Patterson also noted that an entry was made about how their patient was lying supine on the sidewalk and looking in no immediate distress but was also described as uncooperative and extremely combative just a few lines later.

Snively said what they meant was Al-Hasnawi was initially found in no immediate distress and then “at some point” becomes uncooperative.

“The issue is that you guys just didn’t put a complete set of information in there to be able to distinguish when this was supposed to take place, fair?” Patterson asked.

Snively replied “Fair.”

Earlier, Patterson pointed out the omission of the termemergency psychiatric treatment” from Marchant’s first communication or “patch” with St. Joe’s describing Al-Hasnawi’s condition as he was headed to the hospital.

Read more: Crown suggests former Hamilton paramedic on trial participated ‘in a dangerous lift’

‘I consider all the employees I worked with were friends’

Patterson also asked Snively if he considered Marchant a friend. The former paramedic said that Marchant was a colleague but that he hadn’t known him that long.

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“I guess I consider all the employees I worked with were friends. I never did anything from outside of work,” Snively said.

When asked whether Marchant might see him as a mentor, Snivelty suggested that years don’t make a paramedic more experienced, it’s the calls.

He went on to suggest that a young paramedic who has delivered a baby would have more experience than one that has not.

He did suggest to Patterson that in the case of his work relationship with his partner, over two years, Marchant may have seen him as a mentor.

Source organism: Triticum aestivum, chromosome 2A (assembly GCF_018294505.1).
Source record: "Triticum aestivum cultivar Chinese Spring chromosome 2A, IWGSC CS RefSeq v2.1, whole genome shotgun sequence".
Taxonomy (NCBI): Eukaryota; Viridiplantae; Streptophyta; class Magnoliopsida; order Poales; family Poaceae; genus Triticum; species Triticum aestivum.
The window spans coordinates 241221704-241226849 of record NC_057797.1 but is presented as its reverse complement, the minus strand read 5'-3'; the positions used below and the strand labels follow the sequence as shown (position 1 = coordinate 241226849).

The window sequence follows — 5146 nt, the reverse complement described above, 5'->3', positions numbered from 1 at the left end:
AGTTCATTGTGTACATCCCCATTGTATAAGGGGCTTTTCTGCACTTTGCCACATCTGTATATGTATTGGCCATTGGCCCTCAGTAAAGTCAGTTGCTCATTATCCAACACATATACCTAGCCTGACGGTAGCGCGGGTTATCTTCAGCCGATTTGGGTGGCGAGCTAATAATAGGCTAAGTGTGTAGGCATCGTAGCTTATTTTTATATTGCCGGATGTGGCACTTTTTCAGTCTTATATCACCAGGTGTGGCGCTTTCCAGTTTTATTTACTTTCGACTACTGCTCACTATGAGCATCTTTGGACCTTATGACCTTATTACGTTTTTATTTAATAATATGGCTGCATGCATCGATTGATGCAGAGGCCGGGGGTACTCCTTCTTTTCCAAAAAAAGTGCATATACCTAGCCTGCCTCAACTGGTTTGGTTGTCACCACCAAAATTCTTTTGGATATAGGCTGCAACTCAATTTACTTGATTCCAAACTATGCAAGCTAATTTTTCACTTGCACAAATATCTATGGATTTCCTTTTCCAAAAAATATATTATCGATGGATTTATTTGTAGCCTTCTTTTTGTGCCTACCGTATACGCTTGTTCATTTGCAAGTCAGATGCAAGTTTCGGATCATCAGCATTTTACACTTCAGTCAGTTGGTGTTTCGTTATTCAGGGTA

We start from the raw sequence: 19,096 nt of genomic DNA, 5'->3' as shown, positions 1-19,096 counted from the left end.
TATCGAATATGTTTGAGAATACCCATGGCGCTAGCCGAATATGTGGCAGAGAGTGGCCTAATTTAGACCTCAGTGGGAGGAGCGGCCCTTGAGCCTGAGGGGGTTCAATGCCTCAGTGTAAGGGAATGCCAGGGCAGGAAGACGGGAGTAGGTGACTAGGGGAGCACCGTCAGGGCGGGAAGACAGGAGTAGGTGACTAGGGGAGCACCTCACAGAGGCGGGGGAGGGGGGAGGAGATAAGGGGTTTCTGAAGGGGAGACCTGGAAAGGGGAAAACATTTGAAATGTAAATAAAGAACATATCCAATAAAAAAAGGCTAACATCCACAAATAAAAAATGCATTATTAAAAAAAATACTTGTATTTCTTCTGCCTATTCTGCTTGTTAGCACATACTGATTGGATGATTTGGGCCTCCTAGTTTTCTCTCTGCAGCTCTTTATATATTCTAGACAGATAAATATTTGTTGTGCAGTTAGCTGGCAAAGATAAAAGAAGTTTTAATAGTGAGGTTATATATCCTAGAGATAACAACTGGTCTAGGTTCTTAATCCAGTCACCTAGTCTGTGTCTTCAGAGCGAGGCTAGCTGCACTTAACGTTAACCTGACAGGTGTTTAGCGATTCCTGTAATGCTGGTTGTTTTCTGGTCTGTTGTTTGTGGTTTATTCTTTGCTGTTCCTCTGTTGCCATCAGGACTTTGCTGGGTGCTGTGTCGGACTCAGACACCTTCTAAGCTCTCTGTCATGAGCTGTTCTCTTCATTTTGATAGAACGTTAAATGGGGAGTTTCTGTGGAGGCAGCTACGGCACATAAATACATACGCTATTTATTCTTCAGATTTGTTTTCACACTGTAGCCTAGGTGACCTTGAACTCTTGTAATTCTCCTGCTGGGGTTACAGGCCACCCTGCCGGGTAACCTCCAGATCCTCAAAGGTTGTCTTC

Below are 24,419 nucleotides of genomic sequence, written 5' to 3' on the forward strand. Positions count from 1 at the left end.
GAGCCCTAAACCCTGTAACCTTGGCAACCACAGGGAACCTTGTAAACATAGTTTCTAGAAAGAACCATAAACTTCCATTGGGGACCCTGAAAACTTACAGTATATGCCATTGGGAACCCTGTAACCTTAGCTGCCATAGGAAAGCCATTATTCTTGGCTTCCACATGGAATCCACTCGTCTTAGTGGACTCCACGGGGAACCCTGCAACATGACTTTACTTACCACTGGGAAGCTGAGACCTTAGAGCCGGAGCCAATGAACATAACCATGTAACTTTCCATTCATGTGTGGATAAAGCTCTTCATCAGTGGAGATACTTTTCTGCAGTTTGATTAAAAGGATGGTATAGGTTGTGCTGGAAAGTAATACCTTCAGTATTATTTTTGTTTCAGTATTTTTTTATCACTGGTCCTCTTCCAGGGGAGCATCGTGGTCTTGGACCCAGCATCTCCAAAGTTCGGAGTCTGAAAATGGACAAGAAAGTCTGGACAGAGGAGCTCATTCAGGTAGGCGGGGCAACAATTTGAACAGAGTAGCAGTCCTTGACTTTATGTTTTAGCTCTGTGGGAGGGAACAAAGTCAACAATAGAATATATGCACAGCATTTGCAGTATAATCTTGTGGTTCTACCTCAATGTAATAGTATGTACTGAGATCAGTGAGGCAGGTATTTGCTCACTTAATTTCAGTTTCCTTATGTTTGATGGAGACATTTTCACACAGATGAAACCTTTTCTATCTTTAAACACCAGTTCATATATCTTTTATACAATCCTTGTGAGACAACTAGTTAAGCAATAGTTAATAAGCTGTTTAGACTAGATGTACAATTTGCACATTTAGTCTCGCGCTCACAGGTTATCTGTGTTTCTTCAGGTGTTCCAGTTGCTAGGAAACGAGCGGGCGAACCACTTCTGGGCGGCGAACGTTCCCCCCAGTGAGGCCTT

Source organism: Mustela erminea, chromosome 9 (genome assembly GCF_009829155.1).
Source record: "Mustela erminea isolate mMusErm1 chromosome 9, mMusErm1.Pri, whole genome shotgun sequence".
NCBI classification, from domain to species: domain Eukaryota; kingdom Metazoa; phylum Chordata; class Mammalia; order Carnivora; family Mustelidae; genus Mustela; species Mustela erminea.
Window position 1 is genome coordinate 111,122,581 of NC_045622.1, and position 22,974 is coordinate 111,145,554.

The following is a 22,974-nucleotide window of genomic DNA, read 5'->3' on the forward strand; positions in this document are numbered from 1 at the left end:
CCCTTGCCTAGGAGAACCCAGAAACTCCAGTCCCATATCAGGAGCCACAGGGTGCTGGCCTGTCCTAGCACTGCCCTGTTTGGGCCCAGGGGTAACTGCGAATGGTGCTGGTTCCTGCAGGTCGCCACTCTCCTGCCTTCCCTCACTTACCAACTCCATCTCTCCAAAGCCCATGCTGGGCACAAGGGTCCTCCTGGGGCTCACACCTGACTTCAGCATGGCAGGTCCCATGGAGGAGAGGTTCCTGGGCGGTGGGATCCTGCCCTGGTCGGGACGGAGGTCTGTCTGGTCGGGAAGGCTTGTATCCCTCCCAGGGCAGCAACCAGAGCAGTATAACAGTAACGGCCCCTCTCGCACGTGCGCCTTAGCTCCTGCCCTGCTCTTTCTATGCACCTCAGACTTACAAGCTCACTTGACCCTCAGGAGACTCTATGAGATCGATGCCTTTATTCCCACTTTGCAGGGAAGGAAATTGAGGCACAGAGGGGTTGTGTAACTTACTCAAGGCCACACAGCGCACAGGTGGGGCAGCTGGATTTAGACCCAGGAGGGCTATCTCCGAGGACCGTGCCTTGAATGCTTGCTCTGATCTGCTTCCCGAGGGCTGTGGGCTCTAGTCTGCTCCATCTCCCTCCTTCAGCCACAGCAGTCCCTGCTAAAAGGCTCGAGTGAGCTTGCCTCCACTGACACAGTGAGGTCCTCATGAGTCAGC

Examination by the defence

Before questioned by the Crown on Wednesday, Snively completed testimony with his counsel Michael DelGobbo, who asked the paramedic if he had heard about the “mechanism” of Al-Hasnawi’s injury on the night Dec. 2.

Snively said that he heard from someone above him while assessing Al-Hasnawi that it was a pellet gun and that he was later told directly by a witness “specifically” it was a pellet gun.

He also denied ever saying Al-Hasnawi was “faking” his injury and only heard him say “I can’t breath” when he was already on a stretcher and in the back of the ambulance.

In an examination with Marchant’s counsel Jeff Manishen, Snively confirmed that paramedics always work in a world of uncertainty and at times have to make decisions about a patient on what they see.

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Read more: Former Hamilton paramedic on trial says he was ‘shocked’ when Yosif Al-Hasnawi died

He admitted he released firefighters on scene in 2017, believing he and his partner, prior to Al-Hasnawi becoming combative, could transport him to hospital.

He also told Manishen that they believed Al-Hasnawi’s elevated heart rate was due to his aggression and that they did not warrant an expedited trip.

“We see people with elevated heart rates for various reasons,” Snively said.

“I had the thought that if we could get the patient into the back of the ambulance and tried to calm him down, reassure him, speak with them, we maybe have a little bit of privacy, that maybe we can kind of help him to relax.”

Day 27 of the judge-only trial resumes on Thursday.

Justice Harrison Arrell is expected to hear more testimony from Snively in cross-examination from the Crown.